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Small-Cap Stocks With High Yield: What Could Go Wrong?

Well, a lot actually. Find out how to avoid the pitfalls.


A low-priced small-cap stock with a dividend can look quite tempting to the inexperienced. That lower price should mean a higher yield, plus the chance for growth, right?


Small-cap stocks that offer a dividend instantly put me on the alert. If a company has less than $2 billion in market capitalization, typically it does not offer a dividend because it’s reinvesting every dime of profits back into the company. It’s still trying to grow organically from infancy to become a midcap and eventually a large-cap stock.

When you do find a small-cap stock that offers a dividend, it’s typically a “sinking ship” kind of situation. Companies like that have lost their fundamental growth story and are desperate for investor interest, so they’ve turned their stock into an income idea just to keep money coming in the bank.

Beware Return of Capital

If you do find a small cap that pays a dividend, it’s likely at risk for return of capital — meaning the money you buy the stock with is essentially returned to you in the dividend payment.

One example is the BlackRock Enhanced Capital and Income Fund (CII). Last July, a subscriber asked me if this closed-end fund might be a good addition to the Cash Machine portfolios; at the time, it had an 11.55% yield and was trading at a 7.17% discount to NAV. Sounds tempting, right? Well, I dug in and found out that the fund’s dividend had been paid primarily from ROC. That told me that CII wasn’t even close to earning its payout.

Many assets only depreciate as they attempt to maintain dividend payouts that aren’t supported by real fundamentals. It doesn’t make sense to invest in an entity that’s struggling to make dividend payments as well as capital gains. Therefore, I suggest you always avoid investments that pay out their dividends in the form of return of capital.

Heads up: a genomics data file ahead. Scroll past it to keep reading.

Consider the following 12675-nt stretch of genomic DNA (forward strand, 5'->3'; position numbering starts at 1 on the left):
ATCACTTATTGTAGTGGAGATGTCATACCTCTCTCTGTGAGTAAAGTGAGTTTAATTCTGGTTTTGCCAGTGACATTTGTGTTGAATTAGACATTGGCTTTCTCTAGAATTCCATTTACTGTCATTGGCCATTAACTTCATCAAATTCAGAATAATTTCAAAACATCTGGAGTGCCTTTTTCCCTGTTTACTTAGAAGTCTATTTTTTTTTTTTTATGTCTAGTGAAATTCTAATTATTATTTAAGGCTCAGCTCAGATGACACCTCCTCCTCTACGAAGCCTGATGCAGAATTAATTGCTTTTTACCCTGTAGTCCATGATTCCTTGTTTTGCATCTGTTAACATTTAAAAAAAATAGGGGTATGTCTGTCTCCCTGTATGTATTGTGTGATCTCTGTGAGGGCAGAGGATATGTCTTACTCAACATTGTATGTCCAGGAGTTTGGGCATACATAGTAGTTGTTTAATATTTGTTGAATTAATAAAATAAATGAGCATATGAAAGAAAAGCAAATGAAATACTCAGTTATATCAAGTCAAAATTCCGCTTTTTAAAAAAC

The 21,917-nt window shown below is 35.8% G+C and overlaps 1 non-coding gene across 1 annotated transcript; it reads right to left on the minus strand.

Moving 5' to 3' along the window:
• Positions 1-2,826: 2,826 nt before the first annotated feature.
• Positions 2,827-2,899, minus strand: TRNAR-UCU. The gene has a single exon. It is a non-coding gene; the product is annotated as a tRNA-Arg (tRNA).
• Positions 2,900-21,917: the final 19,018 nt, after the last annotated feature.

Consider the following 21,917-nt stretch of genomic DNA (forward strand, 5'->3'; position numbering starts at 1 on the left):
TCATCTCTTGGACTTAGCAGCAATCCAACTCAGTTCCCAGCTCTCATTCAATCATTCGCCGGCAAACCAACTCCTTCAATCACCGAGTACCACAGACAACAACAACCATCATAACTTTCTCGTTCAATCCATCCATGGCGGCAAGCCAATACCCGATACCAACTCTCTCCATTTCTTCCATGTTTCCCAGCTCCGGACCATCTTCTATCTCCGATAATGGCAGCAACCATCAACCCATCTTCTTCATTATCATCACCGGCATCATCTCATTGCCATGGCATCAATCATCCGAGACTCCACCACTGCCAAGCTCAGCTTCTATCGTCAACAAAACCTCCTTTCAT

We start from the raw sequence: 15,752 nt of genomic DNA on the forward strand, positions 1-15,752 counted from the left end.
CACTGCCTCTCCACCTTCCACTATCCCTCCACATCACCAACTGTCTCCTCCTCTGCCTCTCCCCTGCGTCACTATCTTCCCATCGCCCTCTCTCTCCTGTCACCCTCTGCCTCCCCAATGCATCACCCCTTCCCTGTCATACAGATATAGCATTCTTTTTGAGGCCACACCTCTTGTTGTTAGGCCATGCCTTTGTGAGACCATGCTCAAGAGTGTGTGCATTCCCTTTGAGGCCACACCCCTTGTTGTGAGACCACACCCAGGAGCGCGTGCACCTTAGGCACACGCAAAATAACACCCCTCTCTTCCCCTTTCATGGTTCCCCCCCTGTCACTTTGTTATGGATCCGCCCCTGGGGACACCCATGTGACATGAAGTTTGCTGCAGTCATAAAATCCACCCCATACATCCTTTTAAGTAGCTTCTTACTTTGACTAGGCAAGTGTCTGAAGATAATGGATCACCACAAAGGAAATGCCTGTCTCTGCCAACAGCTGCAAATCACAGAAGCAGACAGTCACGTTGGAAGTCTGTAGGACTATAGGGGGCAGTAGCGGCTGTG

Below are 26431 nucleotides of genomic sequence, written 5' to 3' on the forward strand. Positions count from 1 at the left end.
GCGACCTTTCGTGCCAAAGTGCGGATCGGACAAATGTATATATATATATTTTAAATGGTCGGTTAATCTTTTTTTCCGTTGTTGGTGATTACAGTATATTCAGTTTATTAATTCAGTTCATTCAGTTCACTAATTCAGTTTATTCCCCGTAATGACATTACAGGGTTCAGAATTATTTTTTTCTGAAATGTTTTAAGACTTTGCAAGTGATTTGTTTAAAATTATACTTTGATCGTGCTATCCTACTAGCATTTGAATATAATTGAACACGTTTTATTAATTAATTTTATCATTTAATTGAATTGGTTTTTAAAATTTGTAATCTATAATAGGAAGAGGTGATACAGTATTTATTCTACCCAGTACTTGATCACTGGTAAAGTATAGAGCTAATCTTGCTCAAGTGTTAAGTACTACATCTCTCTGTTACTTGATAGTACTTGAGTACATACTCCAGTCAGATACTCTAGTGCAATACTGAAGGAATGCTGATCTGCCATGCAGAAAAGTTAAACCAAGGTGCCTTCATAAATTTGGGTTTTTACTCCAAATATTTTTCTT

2 Ways to Combine Income and Growth in Small-Caps

One smart way to collect income plus growth on the small-cap market is to find a small-cap index fund that has a liquid option chain, and to sell covered calls on it. A good one would be the Russell 2000 Index ETF (IWM). By purchasing the ETF, you’re getting the risk/reward of small caps, but you can generate income with the premium from your covered calls.

The risk here is that the Russell 2000 has a 1.2 beta over the overall market — meaning it’s 20% more volatile, and could react more strongly to the downside than the overall market would. However, if you think the economy is going to grow 1% to 3% over the next few months (as I do), then aside from these bouts of volatility, that would be a constructive way to play the entire small-cap world.

But if you’re not interested in trading options, occasionally you can find a small-cap real estate investment trust, business development company or master limited partnership. REITs, BDCs and MLPs are companies with specialized tax structures that are required by law to pay out 90% of their earnings as dividends. So in this case, I wouldn’t be alarmed by a high payout — even if it has a small market cap.

However, as you might imagine, stocks like these are few and far between. One that I’m recommending to my subscribers is Full Circle Capital (FULL). This $59 million market cap stock is a closed-end business development company that collects income via debt and equity investments in small businesses. I like the technical setup here, and it’s a monthly payer with an annual payout of 92 cents per share, currently yielding 11.7%.

Bryan Perry is editor of Cash Machine, a newsletter focused on dividends and income investing. His newest service, Extreme Income, also focuses on dividend investing with “income boosters” like momentum plays, option strategies, and more.

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